in Agora, this would violate the rule 101 right.  Certain classes of
definition cannot be allowed to become customary due to this issue.
Again, a reasonableness standard must be applied.

An interesting case to consider for a reasonableness standard is "AGAINT".
That word, with precisely that spelling, was originally defined privately
as a synonym for "FOR".  This was devised so that a certain message,
directed to an individual (who was in on the private definition) but
redundantly published, would be interpreted differently by spectators than
by its intended recipient.  It is a deliberately confusing definition,
the word having been designed specifically to appear as a misspelling
of the antonymous "AGAINST".

Obviously the private definition of "AGAINT" cannot not on its own
be applied to public messages (see CFJ 1805 regarding "nkep...").
But when the private definition was publicly revealed, this opened
up the possibility of it becoming a customary definition.  During the
nkep... episode OscarMeyr clamed to cast a vote of "AGAINT", raising
the question of whether e was in fact using that definition.  Eir `vote'
actually went to the discussion forum, so it was moot.  comex later voted
AGAINT on proposal 5383, and this was interpreted by assessor Murphy
as AGAINST, which (following the discussion of OscarMeyr's pseudo-vote)
was accepted without comment.

Evidently "AGAINT" == "FOR" has not achieved the status of custom.
This is correlated with its apparent unreasonableness.  It has two
main aspects of unreasonableness.  Firstly, it changes the meaning of
a word that already has a rule-defined meaning.  "AGAINT" itself is
not explicitly defined by the rules, but "AGAINST" is, and item (1)
in rule 754 extends that definition to "AGAINT".  The redefinition of a
likely typo borders on infringing the right of participation in the fora.
Secondly, the definition is misleading: the notional meaning is quite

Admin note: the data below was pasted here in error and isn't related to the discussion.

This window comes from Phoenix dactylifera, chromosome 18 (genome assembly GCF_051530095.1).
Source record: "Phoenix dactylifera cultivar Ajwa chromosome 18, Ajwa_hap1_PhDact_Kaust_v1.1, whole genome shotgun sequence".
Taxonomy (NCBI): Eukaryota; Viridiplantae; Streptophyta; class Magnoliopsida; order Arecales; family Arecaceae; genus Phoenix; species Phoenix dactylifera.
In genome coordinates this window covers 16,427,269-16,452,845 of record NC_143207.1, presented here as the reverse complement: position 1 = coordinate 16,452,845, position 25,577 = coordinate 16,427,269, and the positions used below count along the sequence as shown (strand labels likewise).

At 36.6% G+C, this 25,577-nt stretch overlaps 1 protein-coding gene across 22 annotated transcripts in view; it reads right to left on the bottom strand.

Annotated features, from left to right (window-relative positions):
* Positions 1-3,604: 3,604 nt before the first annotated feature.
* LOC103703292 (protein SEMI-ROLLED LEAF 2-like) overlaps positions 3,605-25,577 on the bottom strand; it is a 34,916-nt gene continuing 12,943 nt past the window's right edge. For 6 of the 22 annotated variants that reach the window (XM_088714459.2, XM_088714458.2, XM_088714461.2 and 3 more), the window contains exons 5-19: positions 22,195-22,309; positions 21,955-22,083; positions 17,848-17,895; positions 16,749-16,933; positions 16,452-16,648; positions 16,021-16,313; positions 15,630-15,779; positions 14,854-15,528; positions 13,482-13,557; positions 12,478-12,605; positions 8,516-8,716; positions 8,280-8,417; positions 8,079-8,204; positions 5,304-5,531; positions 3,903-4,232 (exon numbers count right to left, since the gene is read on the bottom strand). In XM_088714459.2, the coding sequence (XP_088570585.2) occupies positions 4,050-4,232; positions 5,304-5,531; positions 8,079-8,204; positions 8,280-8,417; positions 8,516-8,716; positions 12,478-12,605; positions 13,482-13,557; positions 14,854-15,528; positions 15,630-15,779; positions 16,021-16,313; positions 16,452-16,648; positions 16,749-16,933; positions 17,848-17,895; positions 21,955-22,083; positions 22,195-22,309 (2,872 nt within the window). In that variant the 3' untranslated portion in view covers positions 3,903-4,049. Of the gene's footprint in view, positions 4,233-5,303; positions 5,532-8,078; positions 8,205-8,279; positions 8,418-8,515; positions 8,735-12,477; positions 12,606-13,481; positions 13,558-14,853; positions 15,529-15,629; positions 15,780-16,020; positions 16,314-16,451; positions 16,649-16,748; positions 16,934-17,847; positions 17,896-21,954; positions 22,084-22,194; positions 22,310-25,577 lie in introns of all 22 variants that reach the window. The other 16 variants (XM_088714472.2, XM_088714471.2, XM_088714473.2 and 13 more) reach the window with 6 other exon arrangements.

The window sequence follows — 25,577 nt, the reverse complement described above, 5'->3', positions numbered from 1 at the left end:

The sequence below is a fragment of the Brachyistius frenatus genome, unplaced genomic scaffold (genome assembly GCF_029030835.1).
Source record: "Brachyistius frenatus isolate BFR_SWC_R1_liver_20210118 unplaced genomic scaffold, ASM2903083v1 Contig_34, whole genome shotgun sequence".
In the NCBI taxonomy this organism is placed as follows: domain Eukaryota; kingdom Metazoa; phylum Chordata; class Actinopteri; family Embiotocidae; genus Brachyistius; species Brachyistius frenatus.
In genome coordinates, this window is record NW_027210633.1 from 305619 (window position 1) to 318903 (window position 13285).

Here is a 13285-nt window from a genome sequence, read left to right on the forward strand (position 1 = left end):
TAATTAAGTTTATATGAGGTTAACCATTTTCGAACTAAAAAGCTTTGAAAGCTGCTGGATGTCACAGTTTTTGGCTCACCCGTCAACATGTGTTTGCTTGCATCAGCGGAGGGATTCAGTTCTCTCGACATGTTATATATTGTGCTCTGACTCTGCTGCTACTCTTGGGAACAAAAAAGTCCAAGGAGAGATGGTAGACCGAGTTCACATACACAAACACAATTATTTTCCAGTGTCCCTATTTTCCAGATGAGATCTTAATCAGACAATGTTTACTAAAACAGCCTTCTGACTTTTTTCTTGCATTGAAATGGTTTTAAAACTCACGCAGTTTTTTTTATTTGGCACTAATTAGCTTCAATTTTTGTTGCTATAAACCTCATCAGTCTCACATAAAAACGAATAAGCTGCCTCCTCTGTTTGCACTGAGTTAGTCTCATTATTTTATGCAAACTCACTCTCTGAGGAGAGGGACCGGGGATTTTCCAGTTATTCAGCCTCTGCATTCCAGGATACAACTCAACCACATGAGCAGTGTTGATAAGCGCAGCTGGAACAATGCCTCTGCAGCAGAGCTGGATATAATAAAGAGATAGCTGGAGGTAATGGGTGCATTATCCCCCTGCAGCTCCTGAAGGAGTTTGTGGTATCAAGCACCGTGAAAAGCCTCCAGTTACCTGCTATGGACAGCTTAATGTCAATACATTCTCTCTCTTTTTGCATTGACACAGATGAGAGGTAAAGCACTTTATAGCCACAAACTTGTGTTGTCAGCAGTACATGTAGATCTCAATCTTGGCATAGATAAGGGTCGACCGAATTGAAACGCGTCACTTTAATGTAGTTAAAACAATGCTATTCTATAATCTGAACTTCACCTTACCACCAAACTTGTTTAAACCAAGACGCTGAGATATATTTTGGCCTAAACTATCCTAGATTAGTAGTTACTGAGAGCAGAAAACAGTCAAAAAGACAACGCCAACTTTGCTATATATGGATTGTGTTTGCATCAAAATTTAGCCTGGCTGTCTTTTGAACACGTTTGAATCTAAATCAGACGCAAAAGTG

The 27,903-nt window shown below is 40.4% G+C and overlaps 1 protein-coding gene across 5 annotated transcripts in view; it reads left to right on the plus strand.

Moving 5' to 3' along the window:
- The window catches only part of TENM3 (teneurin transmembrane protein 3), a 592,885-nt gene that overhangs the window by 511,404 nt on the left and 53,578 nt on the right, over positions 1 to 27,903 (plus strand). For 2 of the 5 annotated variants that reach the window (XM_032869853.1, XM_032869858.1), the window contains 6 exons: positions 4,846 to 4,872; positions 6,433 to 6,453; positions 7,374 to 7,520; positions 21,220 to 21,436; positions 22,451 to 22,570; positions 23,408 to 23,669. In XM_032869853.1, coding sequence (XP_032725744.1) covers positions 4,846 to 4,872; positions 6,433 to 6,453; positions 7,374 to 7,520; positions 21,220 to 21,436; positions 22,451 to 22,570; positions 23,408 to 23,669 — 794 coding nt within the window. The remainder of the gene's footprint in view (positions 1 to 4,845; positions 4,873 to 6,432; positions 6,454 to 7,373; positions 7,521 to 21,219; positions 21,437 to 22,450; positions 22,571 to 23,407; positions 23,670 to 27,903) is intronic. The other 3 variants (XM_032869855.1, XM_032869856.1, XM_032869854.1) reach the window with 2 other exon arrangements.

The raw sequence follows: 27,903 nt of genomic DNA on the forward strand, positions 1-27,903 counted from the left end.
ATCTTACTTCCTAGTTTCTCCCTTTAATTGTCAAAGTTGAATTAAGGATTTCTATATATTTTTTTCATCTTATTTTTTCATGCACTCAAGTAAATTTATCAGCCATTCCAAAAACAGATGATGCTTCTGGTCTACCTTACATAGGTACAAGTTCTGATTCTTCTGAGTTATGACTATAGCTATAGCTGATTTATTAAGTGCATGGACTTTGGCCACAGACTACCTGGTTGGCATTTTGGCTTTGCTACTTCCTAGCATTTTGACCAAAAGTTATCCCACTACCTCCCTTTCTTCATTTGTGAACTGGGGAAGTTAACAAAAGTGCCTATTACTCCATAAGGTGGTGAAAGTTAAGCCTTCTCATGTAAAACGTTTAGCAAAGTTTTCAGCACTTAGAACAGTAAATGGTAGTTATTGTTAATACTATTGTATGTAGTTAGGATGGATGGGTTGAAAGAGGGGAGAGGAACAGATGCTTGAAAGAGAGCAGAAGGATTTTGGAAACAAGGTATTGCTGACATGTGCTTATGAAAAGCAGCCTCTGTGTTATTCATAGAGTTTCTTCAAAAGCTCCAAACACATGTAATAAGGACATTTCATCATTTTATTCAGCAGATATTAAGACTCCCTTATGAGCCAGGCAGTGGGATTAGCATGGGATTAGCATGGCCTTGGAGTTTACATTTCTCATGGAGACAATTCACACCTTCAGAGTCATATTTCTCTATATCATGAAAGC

contrary to the interpretation that the word would have without that
definition.  A word or phrase can in general reasonably acquire a new
meaning, of course, but to be reasonable the new meaning should be an
extension or specialisation of a former meaning.  Any attempt to give
"AGAINT" a customary meaning of "FOR" would lead to a judge having
to determine whether these specific aspects of unreasonableness are a
barrier to the legal acceptance of the definition.

I find that "ROOT" meaning "I vote in the same manner as the player root's
final vote on this decision" is a reasonable definition as applied to
decisions where players are not themselves valid vote values.  It does
not clash with the rule-defined vote values, would not otherwise be
valid as a vote value, and is a reasonable adaptation from the use of
"root" to refer to the player.  (In office elections, however, where
the valid vote values are player identities, there is a direct clash,
so it would be most unreasonable for this meaning of "ROOT" to supersede
the existing use of "ROOT" to mean a vote in favour of player root being
installed into office.)

In the context that this case is concerned with, BobTHJ's definition of
"ROOT" is reasonable and not in conflict with any rules.  Due to the de
facto adoption of that definition by other players, it is in the process
of gaining customary status.  I find that Eris's votes in question were
validly expressed via BobTHJ's definition.  No other reason has been
presented to doubt the validity of the votes, so I judge CFJ 1885 TRUE.